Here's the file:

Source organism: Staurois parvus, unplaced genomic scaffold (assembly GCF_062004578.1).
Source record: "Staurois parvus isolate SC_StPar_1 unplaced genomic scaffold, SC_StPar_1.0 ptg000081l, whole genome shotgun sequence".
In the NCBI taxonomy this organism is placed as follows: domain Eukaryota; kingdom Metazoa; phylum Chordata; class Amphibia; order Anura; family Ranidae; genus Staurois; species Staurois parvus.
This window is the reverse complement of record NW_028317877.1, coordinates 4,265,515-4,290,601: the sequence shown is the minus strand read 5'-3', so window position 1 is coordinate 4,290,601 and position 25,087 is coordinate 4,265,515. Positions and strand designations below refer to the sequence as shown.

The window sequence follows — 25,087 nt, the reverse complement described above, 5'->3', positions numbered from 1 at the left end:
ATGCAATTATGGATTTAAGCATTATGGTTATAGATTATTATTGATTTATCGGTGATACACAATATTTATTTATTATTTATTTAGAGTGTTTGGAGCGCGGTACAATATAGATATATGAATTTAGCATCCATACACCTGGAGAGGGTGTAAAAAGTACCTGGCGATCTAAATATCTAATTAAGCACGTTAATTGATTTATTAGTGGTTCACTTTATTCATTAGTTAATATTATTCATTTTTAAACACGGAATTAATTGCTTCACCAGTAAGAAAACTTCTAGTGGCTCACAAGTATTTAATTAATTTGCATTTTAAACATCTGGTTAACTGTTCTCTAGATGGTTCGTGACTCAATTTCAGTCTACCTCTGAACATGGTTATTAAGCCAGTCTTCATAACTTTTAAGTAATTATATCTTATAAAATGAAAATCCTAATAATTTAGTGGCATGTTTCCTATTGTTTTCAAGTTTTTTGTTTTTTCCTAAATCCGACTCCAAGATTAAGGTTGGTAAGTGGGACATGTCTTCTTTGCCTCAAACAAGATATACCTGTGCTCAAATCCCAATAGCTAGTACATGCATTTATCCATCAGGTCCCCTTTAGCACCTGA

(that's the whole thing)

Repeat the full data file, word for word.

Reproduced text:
Source organism: Staurois parvus, unplaced genomic scaffold (assembly GCF_062004578.1).
Source record: "Staurois parvus isolate SC_StPar_1 unplaced genomic scaffold, SC_StPar_1.0 ptg000081l, whole genome shotgun sequence".
In the NCBI taxonomy this organism is placed as follows: domain Eukaryota; kingdom Metazoa; phylum Chordata; class Amphibia; order Anura; family Ranidae; genus Staurois; species Staurois parvus.
This window is the reverse complement of record NW_028317877.1, coordinates 4,265,515-4,290,601: the sequence shown is the minus strand read 5'-3', so window position 1 is coordinate 4,290,601 and position 25,087 is coordinate 4,265,515. Positions and strand designations below refer to the sequence as shown.

The window sequence follows — 25,087 nt, the reverse complement described above, 5'->3', positions numbered from 1 at the left end:
ATGCAATTATGGATTTAAGCATTATGGTTATAGATTATTATTGATTTATCGGTGATACACAATATTTATTTATTATTTATTTAGAGTGTTTGGAGCGCGGTACAATATAGATATATGAATTTAGCATCCATACACCTGGAGAGGGTGTAAAAAGTACCTGGCGATCTAAATATCTAATTAAGCACGTTAATTGATTTATTAGTGGTTCACTTTATTCATTAGTTAATATTATTCATTTTTAAACACGGAATTAATTGCTTCACCAGTAAGAAAACTTCTAGTGGCTCACAAGTATTTAATTAATTTGCATTTTAAACATCTGGTTAACTGTTCTCTAGATGGTTCGTGACTCAATTTCAGTCTACCTCTGAACATGGTTATTAAGCCAGTCTTCATAACTTTTAAGTAATTATATCTTATAAAATGAAAATCCTAATAATTTAGTGGCATGTTTCCTATTGTTTTCAAGTTTTTTGTTTTTTCCTAAATCCGACTCCAAGATTAAGGTTGGTAAGTGGGACATGTCTTCTTTGCCTCAAACAAGATATACCTGTGCTCAAATCCCAATAGCTAGTACATGCATTTATCCATCAGGTCCCCTTTAGCACCTGA